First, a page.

In the week that the Chancellor promised 50% off restaurant bills during August, Office for National Statistics (ONS) data found 60% of people in Great Britain would be uncomfortable or very uncomfortable eating in restaurants indoors.

On the day holidays abroad are resuming to many destinations without quarantine on return, only 9% said they were likely to go on holiday abroad this summer, and 25% were likely or very likely to go on holiday in the UK.

Another 70% were uncomfortable or very uncomfortable about going to the cinema.

Although average anxiety levels have been falling since the peak of 5.2 at the end of March, this week saw an increase to 4 from 3.6 the previous week. The measure is on a scale of 0-10 where 0 is 'not at all anxious' and 10 is 'completely anxious'.

"While lockdown restrictions continued to be lifted, our survey shows people feeling cautious about going out and planning holidays," Hugh Stickland from ONS commented: "This ambivalence is reflected in the largest increase in average anxiety levels since their peak at the end of March."

More Lockdown Easing 

Hairdressers, barbers, and most indoor tourist attractions will reopen in Wales from Monday, and more future easing measures have been announced.

From July 20, playgrounds, community centres, and outdoor gyms will be able to reopen gradually over the following weeks after safety checks and mitigation measures.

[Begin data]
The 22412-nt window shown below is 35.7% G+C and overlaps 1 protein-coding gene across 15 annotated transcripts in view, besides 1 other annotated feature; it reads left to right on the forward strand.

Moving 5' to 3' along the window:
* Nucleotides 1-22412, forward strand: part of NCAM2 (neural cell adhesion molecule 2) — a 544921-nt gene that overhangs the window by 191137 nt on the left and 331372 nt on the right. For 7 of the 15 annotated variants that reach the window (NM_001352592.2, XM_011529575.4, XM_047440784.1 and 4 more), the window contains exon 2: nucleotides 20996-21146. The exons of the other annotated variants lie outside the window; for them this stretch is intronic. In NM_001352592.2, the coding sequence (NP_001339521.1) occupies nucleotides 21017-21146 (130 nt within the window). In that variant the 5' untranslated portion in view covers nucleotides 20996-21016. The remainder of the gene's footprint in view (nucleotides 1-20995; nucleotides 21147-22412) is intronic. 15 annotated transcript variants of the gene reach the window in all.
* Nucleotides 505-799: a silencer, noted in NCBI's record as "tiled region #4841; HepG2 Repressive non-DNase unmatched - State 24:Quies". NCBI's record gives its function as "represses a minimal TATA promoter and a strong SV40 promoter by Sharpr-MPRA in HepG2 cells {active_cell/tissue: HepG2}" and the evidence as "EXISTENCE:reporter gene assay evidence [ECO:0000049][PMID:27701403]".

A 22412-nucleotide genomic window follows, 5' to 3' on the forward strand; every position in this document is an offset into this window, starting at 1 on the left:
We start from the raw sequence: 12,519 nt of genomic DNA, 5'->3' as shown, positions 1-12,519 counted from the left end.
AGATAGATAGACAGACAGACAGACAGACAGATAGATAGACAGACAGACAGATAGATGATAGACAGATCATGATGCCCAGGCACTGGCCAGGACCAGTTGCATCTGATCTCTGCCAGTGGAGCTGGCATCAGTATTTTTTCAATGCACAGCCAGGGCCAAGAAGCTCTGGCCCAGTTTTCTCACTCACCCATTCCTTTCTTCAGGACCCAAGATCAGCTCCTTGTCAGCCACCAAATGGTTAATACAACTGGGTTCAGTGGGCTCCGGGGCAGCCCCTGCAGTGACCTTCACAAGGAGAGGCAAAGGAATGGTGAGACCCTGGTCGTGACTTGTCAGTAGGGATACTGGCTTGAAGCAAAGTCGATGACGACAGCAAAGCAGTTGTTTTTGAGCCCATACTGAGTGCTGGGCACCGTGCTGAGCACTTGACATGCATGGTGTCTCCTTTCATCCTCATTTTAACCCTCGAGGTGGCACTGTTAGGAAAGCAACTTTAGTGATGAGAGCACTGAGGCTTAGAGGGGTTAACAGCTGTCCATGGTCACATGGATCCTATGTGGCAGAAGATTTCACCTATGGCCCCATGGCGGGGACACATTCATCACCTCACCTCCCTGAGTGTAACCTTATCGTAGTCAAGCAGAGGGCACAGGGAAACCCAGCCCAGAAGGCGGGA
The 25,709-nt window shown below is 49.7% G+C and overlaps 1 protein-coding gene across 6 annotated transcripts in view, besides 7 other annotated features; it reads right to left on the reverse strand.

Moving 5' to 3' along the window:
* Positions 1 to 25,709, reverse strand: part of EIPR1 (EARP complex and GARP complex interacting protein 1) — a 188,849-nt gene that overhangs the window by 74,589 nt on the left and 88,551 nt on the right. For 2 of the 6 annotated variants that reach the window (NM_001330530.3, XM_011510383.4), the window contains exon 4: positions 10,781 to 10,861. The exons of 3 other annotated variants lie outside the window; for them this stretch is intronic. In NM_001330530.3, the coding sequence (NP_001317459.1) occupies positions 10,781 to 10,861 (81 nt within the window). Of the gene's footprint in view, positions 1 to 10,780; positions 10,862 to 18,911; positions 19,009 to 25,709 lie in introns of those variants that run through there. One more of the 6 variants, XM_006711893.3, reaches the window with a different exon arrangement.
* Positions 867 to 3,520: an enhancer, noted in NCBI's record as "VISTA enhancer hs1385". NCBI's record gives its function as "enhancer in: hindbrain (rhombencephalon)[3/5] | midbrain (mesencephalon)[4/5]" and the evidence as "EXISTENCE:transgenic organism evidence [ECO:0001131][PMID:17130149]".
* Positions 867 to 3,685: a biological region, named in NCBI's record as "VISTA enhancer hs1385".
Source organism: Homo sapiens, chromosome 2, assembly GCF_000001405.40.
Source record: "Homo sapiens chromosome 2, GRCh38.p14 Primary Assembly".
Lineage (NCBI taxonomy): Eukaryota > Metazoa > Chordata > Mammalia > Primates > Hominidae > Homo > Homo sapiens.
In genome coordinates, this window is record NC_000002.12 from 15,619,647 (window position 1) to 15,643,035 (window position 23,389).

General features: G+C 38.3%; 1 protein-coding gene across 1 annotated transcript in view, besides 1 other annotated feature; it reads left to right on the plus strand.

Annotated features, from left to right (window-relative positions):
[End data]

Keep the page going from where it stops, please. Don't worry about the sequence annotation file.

Other businesses told to prepare for reopening from 27 July are nail and beauty salons, tanning services, massage business, body piercing, tattooing, electrolysis, acupuncture, indoor cinemas, museums, galleries.

Tourist accommodation with shared facilities, including camp sites, would open from 25 July.

In Scotland, hairdressers and barbers will reopen on 15 July.

Gyms opened in Northern Ireland today but its Chief Medical Officer Dr Michael McBride and Chief Scientific Adviser Professor Ian Young issued a warning over sticking to social distancing and handwashing.

"We have seen examples – from Leicester to Melbourne – where the virus has flared up again, leading to constraints being re-imposed on daily life.

"We must not think this could never happen here. It very much could," they wrote.

Daily Deaths and Data

Another 48 UK COVID-19 deaths were announced today, taking the total to 44,650.

Another 512 positive cases were reported today taking the total UK confirmed cases to 288,133.

There were 160,970 tests processed yesterday.

The UK's R number remains at 0.7-0.9.

The daily growth rate is -5% to -2%.

For England as a whole R is 0.8-1.0. Last week it was 0.8-0.9. Growth is -4 to -1.

For the English regions:

  • East                 0.7-1.0 growth -4 to +1 (low incidence and/or clustered outbreaks)

  • London            0.7-1.0 growth -5 to +1 (low incidence and/or clustered outbreaks)

  • Midlands          0.7-0.9 growth -6 to -2

  • NEast/Yorks    0.7-1.0 growth -5 to -1 (low incidence and/or clustered outbreaks)

  • North West      0.7-1.0 growth -5 to -1

  • South East      0.8-1.0 growth -4 to 0  (low incidence and/or clustered outbreaks)

  • South West     0.7-1.1 growth -6 to +1 (low incidence and/or clustered outbreaks)

See more global coronavirus updates in Medscape’s Coronavirus Resource Centre.